Traditionally you can always count on Latinos being God-fearing people. Times are certainly changing. With the extreme right-wing conservatives taking a stranglehold on all things God, many have been discouraged to call out religion as their savior. George W. Bush, Glenn Beck, and Rush Limbaugh have all hijacked the idea of God. Naturally over the past 10 years with 9/11, we can see one common enemy; especially more recently with the problems of the Catholic Church shielding pedophile priests. Quite frankly, religion has been the cause of a lot of heartache and terror. Slowly a younger generation of Latinos are becoming more jaded and critical of religion in general. Perhaps it’s because the media we consume is more, as one would say, “secular progressive.” I can’t be the one to pinpoint the exact reason why such a trend is currently happening. Many say the reason is because of a higher rate of college-educated Latinos. Perhaps higher learning leans someone toward atheism. I for one know how much philosophy can make you question your beliefs. When reading the writings of Friedrich Nietzsche, Rene Descartes, and Soren Kierkegaard, you can’t help but become uncertain of your own existence. The power of the written word can be life-altering indeed.
On the other hand, the written word in the bible has been the catalyst for plenty of life-changing influence. Religion has had a reputation of uplifting those who are caught in the darkest of moments in their lives. Sometimes these beliefs are masked in values and morals. For the most part, we tend to forget all the damage that religion has waged on humanity. Not necessarily one religion in particular. Throughout history man has used religion and God as an excuse to do harm upon his fellow man. The bible has advocated slavery, human castration, and animal abuse. Basing our entire lives on stories written by men who were a couple of generations removed from the loin cloth just seems insane to me. Why not base a religion on the writings of Stephen King for that matter? It seems like just a creation to comfort us from our fears of death. In the end, we all want to go somewhere after death, but what if death is like unplugging the toaster? Maybe we just turn off. Perhaps that is why many use religion to shield themselves. The desperate many who cling to stories that may or may not be fictional, to give meaning to a world that often makes little sense. Sometimes things are horrible for no explanation; sometimes we lose. With religion we try to paint an explanation to events that might be trivial.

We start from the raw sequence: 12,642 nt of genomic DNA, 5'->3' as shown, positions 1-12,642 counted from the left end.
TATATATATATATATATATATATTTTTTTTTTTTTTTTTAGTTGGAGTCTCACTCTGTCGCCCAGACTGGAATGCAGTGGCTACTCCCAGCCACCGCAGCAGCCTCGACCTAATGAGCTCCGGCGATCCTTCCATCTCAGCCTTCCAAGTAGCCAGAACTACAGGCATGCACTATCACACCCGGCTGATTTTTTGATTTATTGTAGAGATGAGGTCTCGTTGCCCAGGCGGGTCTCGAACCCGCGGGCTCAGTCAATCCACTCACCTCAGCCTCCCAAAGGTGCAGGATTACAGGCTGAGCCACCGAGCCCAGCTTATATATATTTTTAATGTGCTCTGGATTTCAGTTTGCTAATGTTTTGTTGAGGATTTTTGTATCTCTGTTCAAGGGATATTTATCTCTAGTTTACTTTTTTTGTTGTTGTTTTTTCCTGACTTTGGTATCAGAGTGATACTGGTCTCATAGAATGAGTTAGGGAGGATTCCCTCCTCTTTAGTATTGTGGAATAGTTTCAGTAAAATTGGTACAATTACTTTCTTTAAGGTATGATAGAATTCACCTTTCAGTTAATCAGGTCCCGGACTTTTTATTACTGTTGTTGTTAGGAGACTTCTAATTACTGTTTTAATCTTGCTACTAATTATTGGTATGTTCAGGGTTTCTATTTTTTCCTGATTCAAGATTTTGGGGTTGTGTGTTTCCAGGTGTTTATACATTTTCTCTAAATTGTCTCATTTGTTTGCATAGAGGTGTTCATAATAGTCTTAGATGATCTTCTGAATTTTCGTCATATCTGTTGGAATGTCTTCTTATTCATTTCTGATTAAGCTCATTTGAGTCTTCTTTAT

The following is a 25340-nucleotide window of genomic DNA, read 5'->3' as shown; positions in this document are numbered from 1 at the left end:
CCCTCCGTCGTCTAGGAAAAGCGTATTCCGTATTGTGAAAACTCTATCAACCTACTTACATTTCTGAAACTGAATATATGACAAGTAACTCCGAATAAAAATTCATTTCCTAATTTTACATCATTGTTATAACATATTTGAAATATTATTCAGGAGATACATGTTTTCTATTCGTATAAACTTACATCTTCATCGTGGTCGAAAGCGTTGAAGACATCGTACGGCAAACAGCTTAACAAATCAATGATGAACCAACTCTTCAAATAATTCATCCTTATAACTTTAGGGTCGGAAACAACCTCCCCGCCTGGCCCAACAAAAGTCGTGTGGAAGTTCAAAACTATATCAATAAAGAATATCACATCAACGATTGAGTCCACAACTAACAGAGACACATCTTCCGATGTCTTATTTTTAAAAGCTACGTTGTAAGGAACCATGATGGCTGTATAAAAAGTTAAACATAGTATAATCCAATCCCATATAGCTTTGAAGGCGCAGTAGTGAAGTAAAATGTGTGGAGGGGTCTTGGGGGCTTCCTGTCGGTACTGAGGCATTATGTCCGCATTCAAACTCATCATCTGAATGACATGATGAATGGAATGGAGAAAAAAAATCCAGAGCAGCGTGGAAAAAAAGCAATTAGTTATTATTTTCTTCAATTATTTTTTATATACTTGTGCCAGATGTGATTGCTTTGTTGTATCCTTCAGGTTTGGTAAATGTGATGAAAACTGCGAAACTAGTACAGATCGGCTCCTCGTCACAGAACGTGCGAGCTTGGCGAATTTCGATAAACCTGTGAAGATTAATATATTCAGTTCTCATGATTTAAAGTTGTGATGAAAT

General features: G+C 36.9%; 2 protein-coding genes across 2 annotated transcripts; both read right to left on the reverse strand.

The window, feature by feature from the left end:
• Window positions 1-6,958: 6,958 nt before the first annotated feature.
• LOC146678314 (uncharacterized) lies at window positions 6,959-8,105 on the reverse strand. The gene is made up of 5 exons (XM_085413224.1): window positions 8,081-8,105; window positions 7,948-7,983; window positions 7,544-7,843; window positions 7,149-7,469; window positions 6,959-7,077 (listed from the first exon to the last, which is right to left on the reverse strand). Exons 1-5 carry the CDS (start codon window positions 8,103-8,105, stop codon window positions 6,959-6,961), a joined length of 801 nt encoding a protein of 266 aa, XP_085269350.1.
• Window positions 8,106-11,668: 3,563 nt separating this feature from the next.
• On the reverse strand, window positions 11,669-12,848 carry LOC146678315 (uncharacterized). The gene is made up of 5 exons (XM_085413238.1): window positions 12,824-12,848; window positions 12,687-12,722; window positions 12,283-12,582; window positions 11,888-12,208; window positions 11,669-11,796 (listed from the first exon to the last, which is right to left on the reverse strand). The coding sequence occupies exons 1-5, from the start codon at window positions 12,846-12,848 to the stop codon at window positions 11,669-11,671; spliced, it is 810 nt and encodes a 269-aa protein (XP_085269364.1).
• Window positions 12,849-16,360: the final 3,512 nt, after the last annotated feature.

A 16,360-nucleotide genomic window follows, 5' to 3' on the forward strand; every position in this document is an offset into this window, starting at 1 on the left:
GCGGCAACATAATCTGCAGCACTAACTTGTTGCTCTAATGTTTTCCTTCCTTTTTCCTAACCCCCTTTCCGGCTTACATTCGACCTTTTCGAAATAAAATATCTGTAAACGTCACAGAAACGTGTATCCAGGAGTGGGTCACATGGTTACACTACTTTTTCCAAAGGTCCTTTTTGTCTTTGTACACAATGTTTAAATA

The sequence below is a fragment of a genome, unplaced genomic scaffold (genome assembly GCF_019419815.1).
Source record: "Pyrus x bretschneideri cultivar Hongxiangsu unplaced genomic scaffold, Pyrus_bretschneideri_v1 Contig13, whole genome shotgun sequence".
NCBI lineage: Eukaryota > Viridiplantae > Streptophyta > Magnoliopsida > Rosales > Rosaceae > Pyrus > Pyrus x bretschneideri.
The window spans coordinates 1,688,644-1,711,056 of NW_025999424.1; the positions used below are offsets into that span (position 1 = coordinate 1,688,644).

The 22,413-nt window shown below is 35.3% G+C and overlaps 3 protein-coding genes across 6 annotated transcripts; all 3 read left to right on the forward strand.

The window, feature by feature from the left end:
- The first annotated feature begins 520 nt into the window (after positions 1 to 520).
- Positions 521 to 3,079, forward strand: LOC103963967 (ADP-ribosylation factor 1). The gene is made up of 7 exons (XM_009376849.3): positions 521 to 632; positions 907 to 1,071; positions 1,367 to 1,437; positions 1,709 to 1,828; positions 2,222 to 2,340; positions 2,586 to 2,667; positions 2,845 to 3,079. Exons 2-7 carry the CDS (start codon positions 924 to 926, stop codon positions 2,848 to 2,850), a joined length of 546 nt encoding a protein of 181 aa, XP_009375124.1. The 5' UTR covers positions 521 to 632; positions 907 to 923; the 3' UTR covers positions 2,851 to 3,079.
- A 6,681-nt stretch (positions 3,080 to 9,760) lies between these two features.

The champion of the atheist movement is none other than Richard Dawkins. This best-selling author has gone toe-to-toe with many over the idea of atheism. Many view his writings as blasphemous and insensitive. Another group considers him to be enlightening and brilliant. Dawkins is a believer that the world would be a better place without the irrationalism of religion. Bill Maher is another important figure that challenges religion. Each week on his show Real Time he insults and displays the misfortunes of the Catholic Church. In 2008 he created a documentary called Religulous. This film pointed out all the ridiculousness of religion and many of the inconsistencies found in it.
Shockingly most atheists were once devout Catholics. As a matter of fact most atheists’ stories begin with them going to a strict Catholic school. Such people as Bill Maher, Louis C.K., and George Carlin are Catholic school alumni. I myself have felt the sting of Catholic school. The repressed sexuality and contradictions really make you question things even more than those who haven’t been to Catholic school. Perhaps because more people can be outspoken about being atheist is why more are becoming atheist. Atheism is now socially acceptable.
As for me, many would consider me an atheist. I’m not truly ready to commit to anything. To commit oneself to atheism is still committing to a general sense of ideas. Most atheists are firm believers in the ideas of Charles Darwin and science itself. Science is not perfect just yet, and with the idea of multi-universes, our world could be turned upside down any day now. All along it has been science that has turned me from the beliefs of the church. It all just made far more sense, knowing almost everything has an explanation. For all those things that have no explanation, all in due time as science advances. Without a doubt being an atheist is extremely controversial in any community. In the Latino community it is like having leprosy. No one looks at you the same, and everyone treats you very differently. As a matter of fact, many of my relationships with women have been negatively affected by my non-belief. It is always wise to be cautious when telling others your religious position. Tolerance should also be taken into consideration. We all need to be sensitive to others’ beliefs–or non-beliefs.